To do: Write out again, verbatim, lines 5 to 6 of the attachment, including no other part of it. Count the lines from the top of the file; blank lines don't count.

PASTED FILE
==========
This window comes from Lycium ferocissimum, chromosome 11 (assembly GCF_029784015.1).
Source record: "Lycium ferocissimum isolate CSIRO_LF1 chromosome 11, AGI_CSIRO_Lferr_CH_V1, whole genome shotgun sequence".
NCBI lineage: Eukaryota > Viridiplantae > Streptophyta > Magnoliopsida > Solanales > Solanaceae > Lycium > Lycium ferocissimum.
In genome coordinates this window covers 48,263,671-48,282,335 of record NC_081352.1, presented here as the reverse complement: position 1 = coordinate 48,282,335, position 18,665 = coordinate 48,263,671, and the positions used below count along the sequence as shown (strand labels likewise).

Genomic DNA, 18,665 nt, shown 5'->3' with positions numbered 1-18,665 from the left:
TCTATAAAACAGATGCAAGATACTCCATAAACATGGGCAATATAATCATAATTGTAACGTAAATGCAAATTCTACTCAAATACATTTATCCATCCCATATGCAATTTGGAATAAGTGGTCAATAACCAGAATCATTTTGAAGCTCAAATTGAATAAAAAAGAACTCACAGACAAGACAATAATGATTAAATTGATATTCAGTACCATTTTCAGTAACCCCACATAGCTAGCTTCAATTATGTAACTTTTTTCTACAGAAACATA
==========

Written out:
Genomic DNA, 18,665 nt, shown 5'->3' with positions numbered 1-18,665 from the left:
TCTATAAAACAGATGCAAGATACTCCATAAACATGGGCAATATAATCATAATTGTAACGTAAATGCAAATTCTACTCAAATACATTTATCCATCCCATATGCAATTTGGAATAAGTGGTCAATAACCAGAATCATTTTGAAGCTCAAATTGAATAAAAAAGAACTCACAGACAAGACAATAATGATTAAATTGATATTCAGTACCATTTTCAGTAACCCCACATAGCTAGCTTCAATTATGTAACTTTTTTCTACAGAAACATA